Our corporate office went through the cycle of fully remote, partially remote, hybrid and then in person. We have always had a flexible approach to work so we don’t have a policy. Instead, we have an expectation – Wherever you are, do your work. As things have changed over time and vaccinations have been available, we’ve seen more people choose to be back in person.

An adjoining department to HR is our operations, communications, and training group. Two of my co-workers had put up a plexiglass barrier to make sure they were safe in the office during all that had been going on. With things getting back to “normal”, I stopped by to visit (as I do every day) and made a quick side comment that it was okay to move the barrier if they wanted to. This week they moved it and put it up on top of a file cabinet. It took me by surprise and I commented how I loved where they put it.

Without blinking an eye or missing a beat, they stated, “It’s our window into HR.” I thought that was spectacular and told them how much I loved it. I happened to step out for a late lunch and got a text from them asking if I was coming back. If I was, could I come back and visit again. I was intrigued and hurried back.

When I turned the corner into their department, I lost it and the laughter ensued. Here’s the evidence . . .

They decorated the window into HR and I was touched. It was so personal and showed that we had a great relationship. I’m grateful for that. My team and their team work together often and it’s a joy to work with them. I asked them to keep it up and they reassured me they would.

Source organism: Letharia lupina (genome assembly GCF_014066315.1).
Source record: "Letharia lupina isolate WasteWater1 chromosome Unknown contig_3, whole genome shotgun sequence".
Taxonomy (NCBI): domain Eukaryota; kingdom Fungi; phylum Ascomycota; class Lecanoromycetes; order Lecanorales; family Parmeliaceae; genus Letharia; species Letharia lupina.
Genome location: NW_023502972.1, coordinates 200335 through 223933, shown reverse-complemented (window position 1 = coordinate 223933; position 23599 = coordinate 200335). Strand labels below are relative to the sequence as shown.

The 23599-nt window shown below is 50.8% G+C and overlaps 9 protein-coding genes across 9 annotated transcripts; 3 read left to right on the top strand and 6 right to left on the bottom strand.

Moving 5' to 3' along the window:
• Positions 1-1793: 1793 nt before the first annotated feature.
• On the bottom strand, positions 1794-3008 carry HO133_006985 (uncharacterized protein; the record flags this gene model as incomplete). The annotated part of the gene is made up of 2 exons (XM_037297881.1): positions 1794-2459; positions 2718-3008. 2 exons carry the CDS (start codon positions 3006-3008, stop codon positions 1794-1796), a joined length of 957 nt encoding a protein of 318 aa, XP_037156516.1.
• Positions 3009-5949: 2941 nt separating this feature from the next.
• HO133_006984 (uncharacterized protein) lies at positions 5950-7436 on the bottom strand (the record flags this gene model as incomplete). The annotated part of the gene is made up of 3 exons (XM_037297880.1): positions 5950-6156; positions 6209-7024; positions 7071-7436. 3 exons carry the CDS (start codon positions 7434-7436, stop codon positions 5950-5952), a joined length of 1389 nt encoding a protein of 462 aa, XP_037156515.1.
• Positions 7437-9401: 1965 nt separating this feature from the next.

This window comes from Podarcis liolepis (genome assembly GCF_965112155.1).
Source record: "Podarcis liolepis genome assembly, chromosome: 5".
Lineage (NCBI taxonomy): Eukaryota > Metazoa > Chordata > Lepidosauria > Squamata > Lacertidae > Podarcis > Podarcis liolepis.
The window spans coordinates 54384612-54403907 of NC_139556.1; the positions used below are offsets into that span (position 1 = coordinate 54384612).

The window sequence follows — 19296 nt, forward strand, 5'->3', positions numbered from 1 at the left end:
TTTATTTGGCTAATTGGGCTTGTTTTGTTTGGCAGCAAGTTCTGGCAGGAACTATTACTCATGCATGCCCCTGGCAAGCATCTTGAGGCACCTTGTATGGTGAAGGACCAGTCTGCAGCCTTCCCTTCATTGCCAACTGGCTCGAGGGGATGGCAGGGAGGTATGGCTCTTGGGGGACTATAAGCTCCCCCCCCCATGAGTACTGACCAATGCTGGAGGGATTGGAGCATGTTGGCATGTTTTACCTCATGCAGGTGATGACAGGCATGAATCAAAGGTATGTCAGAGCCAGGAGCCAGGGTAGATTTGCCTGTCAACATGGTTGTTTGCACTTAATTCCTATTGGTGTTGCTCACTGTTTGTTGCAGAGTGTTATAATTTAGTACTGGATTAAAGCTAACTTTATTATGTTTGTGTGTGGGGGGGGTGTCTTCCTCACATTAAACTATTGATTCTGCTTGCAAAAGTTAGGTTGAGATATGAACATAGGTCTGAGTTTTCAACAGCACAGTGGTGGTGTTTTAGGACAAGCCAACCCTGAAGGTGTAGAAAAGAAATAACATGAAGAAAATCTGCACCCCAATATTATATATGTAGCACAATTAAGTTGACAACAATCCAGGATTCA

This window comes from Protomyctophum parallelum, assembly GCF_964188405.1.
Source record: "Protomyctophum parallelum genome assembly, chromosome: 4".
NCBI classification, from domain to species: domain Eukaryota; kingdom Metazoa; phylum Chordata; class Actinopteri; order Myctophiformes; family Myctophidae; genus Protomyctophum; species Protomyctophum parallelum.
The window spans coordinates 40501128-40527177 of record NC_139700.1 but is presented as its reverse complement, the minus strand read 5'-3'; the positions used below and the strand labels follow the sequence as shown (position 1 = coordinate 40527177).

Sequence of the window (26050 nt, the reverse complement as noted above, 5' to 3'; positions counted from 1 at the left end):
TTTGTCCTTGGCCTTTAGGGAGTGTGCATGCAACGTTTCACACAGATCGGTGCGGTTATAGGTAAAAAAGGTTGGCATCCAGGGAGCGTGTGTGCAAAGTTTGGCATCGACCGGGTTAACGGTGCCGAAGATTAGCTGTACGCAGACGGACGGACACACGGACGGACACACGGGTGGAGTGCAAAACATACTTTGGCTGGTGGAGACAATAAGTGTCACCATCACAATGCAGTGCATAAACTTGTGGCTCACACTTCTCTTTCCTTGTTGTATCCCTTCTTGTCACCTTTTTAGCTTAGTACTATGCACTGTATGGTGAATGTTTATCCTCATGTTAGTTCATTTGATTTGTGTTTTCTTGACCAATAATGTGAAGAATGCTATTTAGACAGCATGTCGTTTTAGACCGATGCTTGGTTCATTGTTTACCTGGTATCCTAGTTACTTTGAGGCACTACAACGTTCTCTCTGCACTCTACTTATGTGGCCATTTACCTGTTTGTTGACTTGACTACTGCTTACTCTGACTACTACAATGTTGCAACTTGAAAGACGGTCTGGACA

Their fun office addition did make me think. Do people in your company have a window into HR? When I hear stories from employees I would question whether most truly do. I don’t think that should be the case.

We should have learned over this past 15+ months that everything at work is people-related. It always has been, but now people have acknowledged this truth. I have a feeling that most people’s “window” into our world is when an issue arises. Unfortunately, that may be the only time they interact with us. We should stop complaining that this is how we’re viewed and change what they see and experience.

I would love the window into HR to become where people look forward to interacting with us and that we intentionally reach out to everyone on a regular basis. We have the ability to foster and build our company’s cultures, elevate the performance of people and be the connector to pull together departments and levels of the organization so there is more cohesiveness. I don’t think this is out of reach or Utopian. I think it’s a choice.

This week get some cleaner out and see what your window looks like. Make sure that people not only have a view into who you are and what you do, but that they get to know you and work with you on purpose. Let people in. Remove the blinds and include them in the great work you do in making your company a people-first environment !!